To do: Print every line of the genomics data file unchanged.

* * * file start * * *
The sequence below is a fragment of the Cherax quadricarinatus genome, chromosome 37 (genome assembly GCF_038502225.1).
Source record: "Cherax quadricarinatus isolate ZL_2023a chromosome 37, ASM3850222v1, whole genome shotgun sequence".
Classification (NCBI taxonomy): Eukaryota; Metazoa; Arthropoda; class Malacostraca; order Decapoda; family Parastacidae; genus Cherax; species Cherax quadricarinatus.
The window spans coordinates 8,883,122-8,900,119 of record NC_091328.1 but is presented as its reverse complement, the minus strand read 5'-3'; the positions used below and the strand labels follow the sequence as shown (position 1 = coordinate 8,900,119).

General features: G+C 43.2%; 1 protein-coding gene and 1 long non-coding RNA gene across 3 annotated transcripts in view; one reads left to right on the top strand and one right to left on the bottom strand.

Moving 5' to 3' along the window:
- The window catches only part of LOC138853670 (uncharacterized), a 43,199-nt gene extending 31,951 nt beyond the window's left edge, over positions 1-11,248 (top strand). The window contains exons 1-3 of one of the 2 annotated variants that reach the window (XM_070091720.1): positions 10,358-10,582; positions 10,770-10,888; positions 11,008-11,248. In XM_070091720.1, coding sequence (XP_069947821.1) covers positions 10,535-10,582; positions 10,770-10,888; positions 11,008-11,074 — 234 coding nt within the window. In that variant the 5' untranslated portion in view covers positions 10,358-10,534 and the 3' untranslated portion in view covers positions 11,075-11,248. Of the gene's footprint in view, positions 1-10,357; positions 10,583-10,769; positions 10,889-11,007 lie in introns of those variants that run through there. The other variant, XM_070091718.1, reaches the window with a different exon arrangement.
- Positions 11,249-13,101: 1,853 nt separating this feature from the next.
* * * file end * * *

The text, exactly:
The sequence below is a fragment of the Cherax quadricarinatus genome, chromosome 37 (genome assembly GCF_038502225.1).
Source record: "Cherax quadricarinatus isolate ZL_2023a chromosome 37, ASM3850222v1, whole genome shotgun sequence".
Classification (NCBI taxonomy): Eukaryota; Metazoa; Arthropoda; class Malacostraca; order Decapoda; family Parastacidae; genus Cherax; species Cherax quadricarinatus.
The window spans coordinates 8,883,122-8,900,119 of record NC_091328.1 but is presented as its reverse complement, the minus strand read 5'-3'; the positions used below and the strand labels follow the sequence as shown (position 1 = coordinate 8,900,119).

General features: G+C 43.2%; 1 protein-coding gene and 1 long non-coding RNA gene across 3 annotated transcripts in view; one reads left to right on the top strand and one right to left on the bottom strand.

Moving 5' to 3' along the window:
- The window catches only part of LOC138853670 (uncharacterized), a 43,199-nt gene extending 31,951 nt beyond the window's left edge, over positions 1-11,248 (top strand). The window contains exons 1-3 of one of the 2 annotated variants that reach the window (XM_070091720.1): positions 10,358-10,582; positions 10,770-10,888; positions 11,008-11,248. In XM_070091720.1, coding sequence (XP_069947821.1) covers positions 10,535-10,582; positions 10,770-10,888; positions 11,008-11,074 — 234 coding nt within the window. In that variant the 5' untranslated portion in view covers positions 10,358-10,534 and the 3' untranslated portion in view covers positions 11,075-11,248. Of the gene's footprint in view, positions 1-10,357; positions 10,583-10,769; positions 10,889-11,007 lie in introns of those variants that run through there. The other variant, XM_070091718.1, reaches the window with a different exon arrangement.
- Positions 11,249-13,101: 1,853 nt separating this feature from the next.